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Langue and Parole in Structuralism with Examples – Alok Mishra

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Langue and Parole Meaning Saussure English Literature Explain Alok Mishra

This article explains the words Langue and Parole. Langue and Parole are popular among students of English literature, literary theory in particular. This article has many parts. You may read it thoroughly to understand the terms in their broader context (to borrow Saussure’s nuclear idea). Alternatively, you can read the sections that interest you. Ask your questions in the comment section (if you have any).

Langue and Parole:
I always rely on the expertise of Peter Barry. He is dexterous in transforming the complex jargon into simple ideas anyone can grasp. On page number 43 of his touted book, Beginning Theory, he simplifies the complicated terms Langue and Parole for the beginners. I will further simplify these terms so that anyone can understand them.

Langue: By Langue, Saussure meant the language (any) as a system or the grand structure that is complete and independent. 

Parole: By Parole, Ferdinand de Saussure indicated the use of language by us. Parole is always dependent on Langue.

Example: Suppose someone listens to a word in Hindi. That someone does not know Hindi. Hindi as a Langue (the grand structure) remains intact someone knows it or not. However, someone from our example will have to depend on Hindi as a Langue to be able to use it (Parole). 

In Action: You understand the word “small” only because you understand the word “large”. Small and large, both the words, are part of Langue. Your understanding of the word small is Parole. 

Now that you understand these words, know the origin:
These two words have become famous. Even those who do not know the person behind these two daunting words are worried and anxious to sail across. It is natural, I will say. Ferdinand de Saussure (the person responsible for headaches to the literary fraternity with these popular terms) coined these two terms in his lectures on General Linguistics that he delivered to the students of the University of Geneva (1906-11). Unfortunately, before he could witness the compilation of his lectures in the form of a book, Cours de linguistique générale (Course in General Linguistics), in 1916, he died in 1913.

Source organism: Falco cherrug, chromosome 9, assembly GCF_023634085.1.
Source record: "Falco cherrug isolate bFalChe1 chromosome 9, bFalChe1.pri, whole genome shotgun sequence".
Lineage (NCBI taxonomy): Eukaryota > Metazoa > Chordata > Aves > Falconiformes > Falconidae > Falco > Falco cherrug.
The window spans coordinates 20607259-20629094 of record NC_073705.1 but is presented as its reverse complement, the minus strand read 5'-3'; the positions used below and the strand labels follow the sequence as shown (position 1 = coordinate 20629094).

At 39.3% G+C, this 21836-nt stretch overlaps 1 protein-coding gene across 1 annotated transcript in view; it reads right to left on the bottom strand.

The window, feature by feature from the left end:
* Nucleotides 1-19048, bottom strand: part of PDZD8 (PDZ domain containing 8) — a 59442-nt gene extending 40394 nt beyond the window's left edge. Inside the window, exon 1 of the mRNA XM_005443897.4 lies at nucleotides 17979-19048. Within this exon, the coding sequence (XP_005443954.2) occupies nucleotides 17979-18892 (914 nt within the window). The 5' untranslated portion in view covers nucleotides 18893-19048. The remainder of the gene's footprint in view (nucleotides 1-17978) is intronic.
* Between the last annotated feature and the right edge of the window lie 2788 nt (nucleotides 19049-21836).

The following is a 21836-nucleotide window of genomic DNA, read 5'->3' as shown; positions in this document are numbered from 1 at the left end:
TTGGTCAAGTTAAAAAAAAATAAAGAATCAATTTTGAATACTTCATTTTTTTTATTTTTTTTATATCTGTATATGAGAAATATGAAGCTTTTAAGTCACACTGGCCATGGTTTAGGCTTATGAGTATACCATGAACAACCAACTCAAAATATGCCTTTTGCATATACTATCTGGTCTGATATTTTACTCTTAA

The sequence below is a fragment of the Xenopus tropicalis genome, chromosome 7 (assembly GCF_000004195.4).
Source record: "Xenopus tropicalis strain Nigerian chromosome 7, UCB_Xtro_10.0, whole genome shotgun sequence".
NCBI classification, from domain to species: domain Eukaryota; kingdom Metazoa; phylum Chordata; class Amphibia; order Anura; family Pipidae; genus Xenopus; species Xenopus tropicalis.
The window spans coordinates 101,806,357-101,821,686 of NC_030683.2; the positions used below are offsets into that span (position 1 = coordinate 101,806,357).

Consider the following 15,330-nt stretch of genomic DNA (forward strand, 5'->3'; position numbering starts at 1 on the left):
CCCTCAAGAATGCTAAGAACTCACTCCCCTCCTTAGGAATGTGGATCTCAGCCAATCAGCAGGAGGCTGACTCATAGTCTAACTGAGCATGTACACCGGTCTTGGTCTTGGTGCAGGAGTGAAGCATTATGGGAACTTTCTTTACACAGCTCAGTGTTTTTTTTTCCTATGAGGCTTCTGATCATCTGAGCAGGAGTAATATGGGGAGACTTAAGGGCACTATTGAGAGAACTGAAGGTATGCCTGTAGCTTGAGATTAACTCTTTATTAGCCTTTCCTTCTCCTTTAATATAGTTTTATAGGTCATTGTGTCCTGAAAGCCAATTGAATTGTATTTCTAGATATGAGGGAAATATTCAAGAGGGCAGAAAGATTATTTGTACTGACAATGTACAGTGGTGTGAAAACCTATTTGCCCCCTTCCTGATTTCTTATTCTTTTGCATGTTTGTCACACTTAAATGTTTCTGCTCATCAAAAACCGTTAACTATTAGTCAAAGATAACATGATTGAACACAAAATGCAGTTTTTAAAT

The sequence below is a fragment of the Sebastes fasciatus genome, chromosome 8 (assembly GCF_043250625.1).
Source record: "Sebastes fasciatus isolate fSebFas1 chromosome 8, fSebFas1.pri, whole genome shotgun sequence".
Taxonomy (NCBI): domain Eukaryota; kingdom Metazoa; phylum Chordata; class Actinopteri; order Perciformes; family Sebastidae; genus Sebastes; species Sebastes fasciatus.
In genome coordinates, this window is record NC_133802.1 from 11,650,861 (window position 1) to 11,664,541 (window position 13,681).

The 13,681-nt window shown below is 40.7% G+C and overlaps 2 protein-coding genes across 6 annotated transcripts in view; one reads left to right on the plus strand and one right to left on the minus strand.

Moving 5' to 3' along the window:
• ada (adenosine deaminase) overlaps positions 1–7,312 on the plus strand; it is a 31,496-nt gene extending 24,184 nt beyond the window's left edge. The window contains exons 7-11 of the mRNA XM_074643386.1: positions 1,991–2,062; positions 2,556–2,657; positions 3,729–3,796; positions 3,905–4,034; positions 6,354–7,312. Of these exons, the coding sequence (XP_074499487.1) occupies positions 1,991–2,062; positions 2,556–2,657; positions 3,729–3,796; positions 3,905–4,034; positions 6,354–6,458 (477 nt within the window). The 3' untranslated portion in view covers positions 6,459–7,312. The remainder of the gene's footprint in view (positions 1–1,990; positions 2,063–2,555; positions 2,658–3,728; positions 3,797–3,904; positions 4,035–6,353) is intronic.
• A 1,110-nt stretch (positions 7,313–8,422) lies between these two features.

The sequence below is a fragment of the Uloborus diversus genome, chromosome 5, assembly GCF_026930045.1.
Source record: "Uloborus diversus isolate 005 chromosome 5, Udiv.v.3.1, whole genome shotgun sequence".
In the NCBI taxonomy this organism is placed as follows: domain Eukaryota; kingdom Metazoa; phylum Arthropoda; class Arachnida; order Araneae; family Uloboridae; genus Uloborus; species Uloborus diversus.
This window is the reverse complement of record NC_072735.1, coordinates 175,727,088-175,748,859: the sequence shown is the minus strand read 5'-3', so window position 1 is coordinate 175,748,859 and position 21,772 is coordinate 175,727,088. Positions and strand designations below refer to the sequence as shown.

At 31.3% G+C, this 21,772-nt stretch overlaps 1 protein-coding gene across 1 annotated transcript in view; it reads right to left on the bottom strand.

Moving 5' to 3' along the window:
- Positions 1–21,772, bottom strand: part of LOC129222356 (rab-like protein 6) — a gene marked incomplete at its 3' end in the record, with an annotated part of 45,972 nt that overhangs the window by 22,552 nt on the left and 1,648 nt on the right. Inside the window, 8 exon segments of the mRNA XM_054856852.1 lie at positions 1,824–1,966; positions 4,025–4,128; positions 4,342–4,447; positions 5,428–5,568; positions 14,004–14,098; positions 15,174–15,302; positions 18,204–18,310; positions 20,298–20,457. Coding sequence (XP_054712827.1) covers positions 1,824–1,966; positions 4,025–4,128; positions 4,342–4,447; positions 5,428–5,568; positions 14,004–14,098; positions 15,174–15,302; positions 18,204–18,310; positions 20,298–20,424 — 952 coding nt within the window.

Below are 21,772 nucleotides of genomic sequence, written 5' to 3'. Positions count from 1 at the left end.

Langue and Parole in Structuralism:
Saussure did not use his inventions to distinct literary works. He did not mean any harm to the literature of his time. The leaders of the School of Structuralism (in the periphery of literature) have used (read abused) the inventions of Saussure to extradite the works of literature to the strange world. Why did I say so? Let me explain. Using the Langue-Parole analogy, critics posit the individual pieces of literature against the entire cultural, religious, mythological, historical and any other context matching the particular work. For example, let’s discuss the work The Fall of Hyperion by John Keats. To understand the poem beyond rhyme and lyrical embellishments John Keats used, a reader will have to learn about Greek mythology. Who was Hyperion? Who were the Titans? Is Hyperion a God? Unless one knows the answers to these questions, the poem by Keats won’t make any sense. In this case, The Fall of Hyperion is Parole, and Greek Mythology is the Langue. 

Key-persons:
Claude Lévi-Strauss: An anthropologist who suggested the methodology to interpret individual tales from the body of myths in a broader context and a sequence. The isolated study, Strauss believed, didn’t make any sense. It opened the gateway to Narratology, a related School of Literary Theory.